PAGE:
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Making the Camino better

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New Member
Camino(s) past & future
Camino Frances, SJPP - Logroño 2016
Logroño - Ponferrada (Sept. 2017)
Ponferrada - Santiago (2018?)
What are the 7 best things I can do to make the Camino de Santiago better for those who will follow me and for the hosts who graciously share their beautiful country with me?

Feedback is a gift, so all replies are appreciated but I am particularly interested in the response from those who live near the Camino.


Veteran Member
Camino(s) past & future
Francés (2004-), Portugués, Madrid, 4/5 Plata, 1/8 Levante, 1/8 Lana, Augusta, hospitalera Grado.
I think being a good example to other pilgrims - showing them how to swab up the water that invariably runs out of the shower, to pick up a bit of garbage that wasn't yours, to be polite and friendly to the locals - might be a good thing.


Camino Fossil AD 1999, now living in Santiago de C
Camino(s) past & future
First: Camino Francés 1999
Last: Santiago - Muxia 2019

Now: http://egeria.house/
Oh! My kind of question! And what a precious one it is - bless you for asking it!

1. Be considered with resources, f.e. water (showering/washing up), to leave more for everybody.
2. Pack out all your own rubbish, including toilet paper, out and commit to pack out at least one piece of extra rubbish each day.
3. Share what you have with others.
4. Don't put your own needs before the needs of others.
5. Listen more than you talk.
6. Be aware that donativo doesn't mean free and speak with others about it (they might not know it).
7. When returning home, live a pilgrim life in your normal life, trying to implement the above wherever you are.

Buen Camino, SY

PS I am not there yet, but I do try ...


Veteran Member
Camino(s) past & future
1. Learn more Spanish. Spend time chatting with locals, not just other pilgrims. Ask them about themselves, they know all about pilgrims already!

2. Try to support bars and restaurants that are a bit out of the way. Often in any given town, there are some bars that make a mint and others less well situated that are struggling.

3. Similarly, try to stay in places a bit off the camino, and take alternative routes. Spread the economic benefits fairly.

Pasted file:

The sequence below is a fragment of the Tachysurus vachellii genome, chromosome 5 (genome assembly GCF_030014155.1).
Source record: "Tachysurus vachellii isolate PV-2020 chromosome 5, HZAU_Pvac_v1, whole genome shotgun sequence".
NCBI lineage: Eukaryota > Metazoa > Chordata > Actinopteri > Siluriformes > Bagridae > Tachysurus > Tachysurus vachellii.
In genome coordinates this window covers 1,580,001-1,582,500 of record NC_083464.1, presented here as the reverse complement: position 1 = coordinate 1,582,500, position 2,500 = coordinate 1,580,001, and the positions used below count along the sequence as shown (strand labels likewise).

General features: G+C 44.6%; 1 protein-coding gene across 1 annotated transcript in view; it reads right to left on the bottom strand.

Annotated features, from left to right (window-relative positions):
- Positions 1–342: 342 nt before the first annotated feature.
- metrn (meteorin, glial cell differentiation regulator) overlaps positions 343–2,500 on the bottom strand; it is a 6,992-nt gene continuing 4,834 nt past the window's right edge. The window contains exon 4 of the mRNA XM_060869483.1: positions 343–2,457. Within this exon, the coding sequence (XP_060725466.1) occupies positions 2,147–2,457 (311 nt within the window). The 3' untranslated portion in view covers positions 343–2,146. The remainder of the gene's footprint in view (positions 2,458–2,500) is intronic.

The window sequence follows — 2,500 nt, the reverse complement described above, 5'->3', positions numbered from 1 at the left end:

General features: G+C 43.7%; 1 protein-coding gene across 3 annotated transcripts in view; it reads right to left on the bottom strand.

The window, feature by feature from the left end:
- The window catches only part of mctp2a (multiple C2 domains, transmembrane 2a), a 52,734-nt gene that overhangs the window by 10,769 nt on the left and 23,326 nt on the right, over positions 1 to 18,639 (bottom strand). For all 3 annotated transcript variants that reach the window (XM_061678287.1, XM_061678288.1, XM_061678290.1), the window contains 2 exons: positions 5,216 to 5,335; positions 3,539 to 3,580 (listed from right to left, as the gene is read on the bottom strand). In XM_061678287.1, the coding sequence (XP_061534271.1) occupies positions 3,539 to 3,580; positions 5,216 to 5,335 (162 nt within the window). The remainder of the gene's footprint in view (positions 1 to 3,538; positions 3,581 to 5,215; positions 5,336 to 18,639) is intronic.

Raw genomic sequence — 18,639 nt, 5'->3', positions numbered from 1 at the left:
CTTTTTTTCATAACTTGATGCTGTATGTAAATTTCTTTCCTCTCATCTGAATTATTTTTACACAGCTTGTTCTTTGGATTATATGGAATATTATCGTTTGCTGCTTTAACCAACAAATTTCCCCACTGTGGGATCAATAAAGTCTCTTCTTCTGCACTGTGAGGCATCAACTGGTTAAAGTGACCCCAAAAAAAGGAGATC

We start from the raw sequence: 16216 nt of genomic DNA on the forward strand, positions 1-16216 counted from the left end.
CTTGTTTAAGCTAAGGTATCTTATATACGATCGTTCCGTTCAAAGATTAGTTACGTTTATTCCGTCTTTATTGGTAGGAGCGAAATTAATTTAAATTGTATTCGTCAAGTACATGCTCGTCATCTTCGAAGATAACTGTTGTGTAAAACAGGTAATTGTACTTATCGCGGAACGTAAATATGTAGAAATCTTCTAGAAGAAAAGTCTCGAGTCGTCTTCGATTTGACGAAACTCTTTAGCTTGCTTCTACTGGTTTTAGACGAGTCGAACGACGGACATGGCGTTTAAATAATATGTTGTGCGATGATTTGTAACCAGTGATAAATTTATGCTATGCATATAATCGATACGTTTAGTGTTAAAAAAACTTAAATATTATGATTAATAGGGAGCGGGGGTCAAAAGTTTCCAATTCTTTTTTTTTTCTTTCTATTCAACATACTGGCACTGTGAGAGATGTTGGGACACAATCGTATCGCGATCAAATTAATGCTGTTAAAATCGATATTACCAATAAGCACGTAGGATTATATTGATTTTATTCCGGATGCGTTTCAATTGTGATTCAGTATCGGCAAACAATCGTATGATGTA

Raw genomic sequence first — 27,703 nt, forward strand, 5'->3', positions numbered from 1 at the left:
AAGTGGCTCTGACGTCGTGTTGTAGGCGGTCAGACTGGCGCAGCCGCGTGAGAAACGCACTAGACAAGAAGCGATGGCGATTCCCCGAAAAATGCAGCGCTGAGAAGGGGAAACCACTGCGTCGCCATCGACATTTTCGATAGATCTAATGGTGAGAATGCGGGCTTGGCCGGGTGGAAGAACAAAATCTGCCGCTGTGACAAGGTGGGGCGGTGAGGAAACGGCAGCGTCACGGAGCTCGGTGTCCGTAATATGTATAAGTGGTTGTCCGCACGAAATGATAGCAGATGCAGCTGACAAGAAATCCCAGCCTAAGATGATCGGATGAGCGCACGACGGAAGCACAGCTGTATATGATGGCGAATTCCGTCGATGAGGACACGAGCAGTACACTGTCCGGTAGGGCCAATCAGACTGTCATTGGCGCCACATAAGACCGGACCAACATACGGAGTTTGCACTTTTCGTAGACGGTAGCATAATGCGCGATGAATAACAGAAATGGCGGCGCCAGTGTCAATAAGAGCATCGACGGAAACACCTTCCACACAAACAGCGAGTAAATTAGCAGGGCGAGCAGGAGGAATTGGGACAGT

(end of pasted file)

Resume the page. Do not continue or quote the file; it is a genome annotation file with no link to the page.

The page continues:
4. Ask if you can help with cleaning or washing up in the donativo albergues.

5. Write nice reviews of good albergues, and truthful ones of bad ones.

6. Take photos of the hospitaleros and tell them that you'll remember your stay with them.

7. Challenge people you see taking fruit off trees and vines, flattening people's crops, or littering.

BONUS Tell people their children are gorgeous. It's Spanish culture to make a fuss of other people's children.
Last edited:


Staff member
Camino(s) past & future
Sarria-Santiago (2009)
León-Ponferrada (2014)
Camino Inglés (2017)
Good question @Preshadon.
The only thing I'll add to all of the above is to be respectful of motorists - at an intersection, only walk across a crosswalk when the pedestrian light is green. When pilgrims walk across when they're not supposed to, it clogs up traffic, which can be inconsiderate for drivers who need to get to work, drop off kids at school, and/or have other time constraints.
Buen Camino coming up!


Veteran Member
Camino(s) past & future
8. Make a proper donation in the donativo albergues, if you can afford it pay what you would for the same service in a private albergue.

9. Educate yourself on the signs of bedbugs, and if you see them, don't scream and shout, but have a quiet word with the hospitalero.

10. Live a little in each town, so you appreciate them as unique places. Even if your feet are hurting and you are tired, go to the little museum, climb up the city walls, or go swimming.

11. In cities, support small family run shops wherever you can (look for a small sports shop before bussing out to Decathlon).

12. Make a point of saying Good Day to elderly locals in the villages, and stopping for a chat if you speak Spanish. Many of them have their family living far away.

13. Take an interest in what is in the news in Spain. Notice how stories about your home country are reported.

14. If it's not in your culture, practice kissing people on both cheeks before you go, so you don't flinch when Spanish people do it to you.


New Member
Camino(s) past & future
Camino Frances, SJPP - Logroño 2016
Logroño - Ponferrada (Sept. 2017)
Ponferrada - Santiago (2018?)
@Mikel Olivares what do you think?
Thank you, Notion900 for referencing Mikel. I am particularly interested in the perspective from Mikel because of his proximity to the Camino and because he probably pays the taxes for the government entities that support the Camino.

Rebekah Scott

Camino Busybody
Camino(s) past & future
Many, various, and continuing.
I can't speak for Mikel, but I live on the Camino Frances and pay taxes here. Contrary to popular belief, there is no over-reaching government authority "in charge" of the Camino de Santiago. There are very few government funds that directly support albergues and pilgrims and the trail itself. (A boatload of public money is spent promoting pilgrimage tourism, holding conferences and seminars, and flying PR and marketing guys around to shake each others' hands.)
When problems arise on the trail, trying to get authorities to enforce existing laws is pushing a stone uphill. It's really up to us, the pilgrims and people who love the Camino, to take care of it.
Camino(s) past & future
Camino Frances (2015)
Camino Frances (2016)
Camino Frances (2017)
Caminho Português (2018)
VDLP 2019
Truth stated Reb. The politicos push themselves to the front where praise is anticipated. But when responsibility calls - It's the same thing all over.

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